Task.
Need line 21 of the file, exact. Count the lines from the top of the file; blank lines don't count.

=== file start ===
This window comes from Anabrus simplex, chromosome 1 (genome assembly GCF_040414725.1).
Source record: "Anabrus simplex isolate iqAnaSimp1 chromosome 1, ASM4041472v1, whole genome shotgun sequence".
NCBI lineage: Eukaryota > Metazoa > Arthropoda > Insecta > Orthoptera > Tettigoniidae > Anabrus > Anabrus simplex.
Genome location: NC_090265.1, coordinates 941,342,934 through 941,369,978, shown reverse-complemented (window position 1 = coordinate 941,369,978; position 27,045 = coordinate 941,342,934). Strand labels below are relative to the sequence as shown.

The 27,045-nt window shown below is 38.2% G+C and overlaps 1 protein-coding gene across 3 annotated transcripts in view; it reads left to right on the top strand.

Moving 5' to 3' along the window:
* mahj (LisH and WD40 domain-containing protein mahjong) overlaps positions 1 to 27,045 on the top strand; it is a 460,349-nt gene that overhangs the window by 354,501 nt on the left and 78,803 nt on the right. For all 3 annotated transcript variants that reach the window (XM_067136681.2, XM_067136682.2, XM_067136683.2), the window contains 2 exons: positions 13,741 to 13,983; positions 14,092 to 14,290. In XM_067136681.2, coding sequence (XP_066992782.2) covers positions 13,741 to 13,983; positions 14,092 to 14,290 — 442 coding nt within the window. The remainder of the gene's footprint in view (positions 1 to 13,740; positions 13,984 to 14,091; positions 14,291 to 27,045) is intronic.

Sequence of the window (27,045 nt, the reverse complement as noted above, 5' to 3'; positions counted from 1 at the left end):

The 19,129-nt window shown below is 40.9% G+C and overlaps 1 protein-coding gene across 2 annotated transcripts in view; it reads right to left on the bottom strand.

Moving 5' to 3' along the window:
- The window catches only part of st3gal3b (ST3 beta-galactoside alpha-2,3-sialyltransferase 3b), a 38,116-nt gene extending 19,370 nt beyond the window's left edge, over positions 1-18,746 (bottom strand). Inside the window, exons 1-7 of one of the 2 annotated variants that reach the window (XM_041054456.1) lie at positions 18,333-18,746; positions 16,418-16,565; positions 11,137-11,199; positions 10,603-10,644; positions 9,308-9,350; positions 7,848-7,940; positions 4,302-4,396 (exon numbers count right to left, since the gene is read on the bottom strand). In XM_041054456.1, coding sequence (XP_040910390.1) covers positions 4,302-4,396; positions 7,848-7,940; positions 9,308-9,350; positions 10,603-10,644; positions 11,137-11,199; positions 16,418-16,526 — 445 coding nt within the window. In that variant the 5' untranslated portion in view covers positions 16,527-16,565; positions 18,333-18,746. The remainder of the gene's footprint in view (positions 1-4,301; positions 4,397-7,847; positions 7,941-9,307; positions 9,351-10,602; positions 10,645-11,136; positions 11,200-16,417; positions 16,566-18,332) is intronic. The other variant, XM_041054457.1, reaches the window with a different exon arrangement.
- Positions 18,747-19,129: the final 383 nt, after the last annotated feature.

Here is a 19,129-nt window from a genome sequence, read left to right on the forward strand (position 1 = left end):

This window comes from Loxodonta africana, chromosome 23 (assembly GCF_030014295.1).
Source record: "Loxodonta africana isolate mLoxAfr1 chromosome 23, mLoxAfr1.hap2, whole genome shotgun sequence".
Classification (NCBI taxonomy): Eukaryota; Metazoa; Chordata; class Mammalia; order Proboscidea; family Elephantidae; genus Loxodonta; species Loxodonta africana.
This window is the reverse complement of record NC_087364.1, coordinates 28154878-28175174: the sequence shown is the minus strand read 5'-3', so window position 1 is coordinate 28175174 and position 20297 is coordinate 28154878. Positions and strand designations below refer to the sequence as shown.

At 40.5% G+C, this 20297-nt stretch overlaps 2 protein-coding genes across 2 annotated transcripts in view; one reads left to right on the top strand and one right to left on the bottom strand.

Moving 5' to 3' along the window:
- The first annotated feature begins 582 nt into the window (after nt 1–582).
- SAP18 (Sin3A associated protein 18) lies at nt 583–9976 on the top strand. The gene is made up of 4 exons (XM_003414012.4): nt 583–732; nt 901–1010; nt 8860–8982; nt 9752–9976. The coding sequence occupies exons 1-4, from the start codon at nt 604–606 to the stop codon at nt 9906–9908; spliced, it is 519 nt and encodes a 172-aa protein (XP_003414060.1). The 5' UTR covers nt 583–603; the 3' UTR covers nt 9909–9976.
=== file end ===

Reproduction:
- SAP18 (Sin3A associated protein 18) lies at nt 583–9976 on the top strand. The gene is made up of 4 exons (XM_003414012.4): nt 583–732; nt 901–1010; nt 8860–8982; nt 9752–9976. The coding sequence occupies exons 1-4, from the start codon at nt 604–606 to the stop codon at nt 9906–9908; spliced, it is 519 nt and encodes a 172-aa protein (XP_003414060.1). The 5' UTR covers nt 583–603; the 3' UTR covers nt 9909–9976.